The eagle eyed will have spotted a paradox at the heart of Xero’s narrative.  They want to be the outsiders ousting the lazy and complacent software incumbents but in so doing they risk becoming the monoliths they seek to displace.  Today’s iconoclastic brand is tomorrow’s stodgy norm.

This paradox is not lost on Xero’s management who referred to it more than once and already understand the new challenges their success is bringing.

One of the most interesting aspects of the conference was the attempt made to peer into the future.  Xero’s main insight is that the next phase in the cloud’s development will be much more about sharing data.  Imagine if your bookkeeping software told you a client’s credit rating when you raised an invoice.  It is hard to know if this is scary or brilliant.  It is certainly unchartered territory.

Xero’s management pointed out that they are now guardians of a huge amount of data (and were  at pains to show they took this responsibility very seriously).  At a basic level this is about hacking and confidentiality but at another level this is about stewardship of data.

For example, they now have better data than the government on small business.  They have better data than the banks, because as they highlighted, the banks don’t realize how many businesses have more than one bank.  They advised being wary of very cheap or free cloud applications because as they said in a memorable phrase ‘if you’re not paying, it’s probably because you are the product’.  In other words your data is being sold on elsewhere.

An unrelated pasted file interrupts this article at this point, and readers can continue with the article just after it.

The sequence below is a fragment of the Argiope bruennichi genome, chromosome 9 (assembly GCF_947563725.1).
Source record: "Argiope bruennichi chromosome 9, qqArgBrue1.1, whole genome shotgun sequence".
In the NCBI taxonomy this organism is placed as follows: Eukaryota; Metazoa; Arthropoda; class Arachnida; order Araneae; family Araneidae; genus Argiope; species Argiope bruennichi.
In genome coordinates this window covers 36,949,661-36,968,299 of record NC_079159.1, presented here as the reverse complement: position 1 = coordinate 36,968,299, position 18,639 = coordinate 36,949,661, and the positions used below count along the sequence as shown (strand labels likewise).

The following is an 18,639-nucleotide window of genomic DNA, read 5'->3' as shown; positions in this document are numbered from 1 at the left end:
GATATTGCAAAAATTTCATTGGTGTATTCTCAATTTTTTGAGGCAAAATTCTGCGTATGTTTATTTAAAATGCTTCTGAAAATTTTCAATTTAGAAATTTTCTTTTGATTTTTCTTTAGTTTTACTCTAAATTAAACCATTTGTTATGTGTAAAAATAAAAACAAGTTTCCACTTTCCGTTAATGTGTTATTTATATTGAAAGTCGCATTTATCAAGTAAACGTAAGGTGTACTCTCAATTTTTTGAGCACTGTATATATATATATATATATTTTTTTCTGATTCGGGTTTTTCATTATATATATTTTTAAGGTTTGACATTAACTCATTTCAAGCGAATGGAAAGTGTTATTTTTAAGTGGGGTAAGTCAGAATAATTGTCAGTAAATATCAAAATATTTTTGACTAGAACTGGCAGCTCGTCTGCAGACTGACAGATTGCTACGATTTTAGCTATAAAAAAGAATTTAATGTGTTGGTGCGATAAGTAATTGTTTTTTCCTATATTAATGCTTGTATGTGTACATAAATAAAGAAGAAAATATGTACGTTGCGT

On the other hand, there is clearly a big opportunity.  This data can help small businesses.  Imagine if your bookkeeping software could tell you that you pay significantly over the odds for a product or service compared to other purchasers, or could tell you that your staff were under-performing compared to the industry norm.  That information could save your business.

At times the implications of the wider picture were bewildering and it was a relief to return the main foyer, queue up at the very trendy Shoreditch Grind coffee company dispensing free lattes and browse the exhibitor stands.  Which reminds me of the other theme that I strongly took home, namely that this is a great time to be running a small business.

Technology is bringing a plethora of systems to our disposal to make life easier, but more than that it just feels cool to be small.  It feels like a place for exploration, creativity and a place where smart people want to be.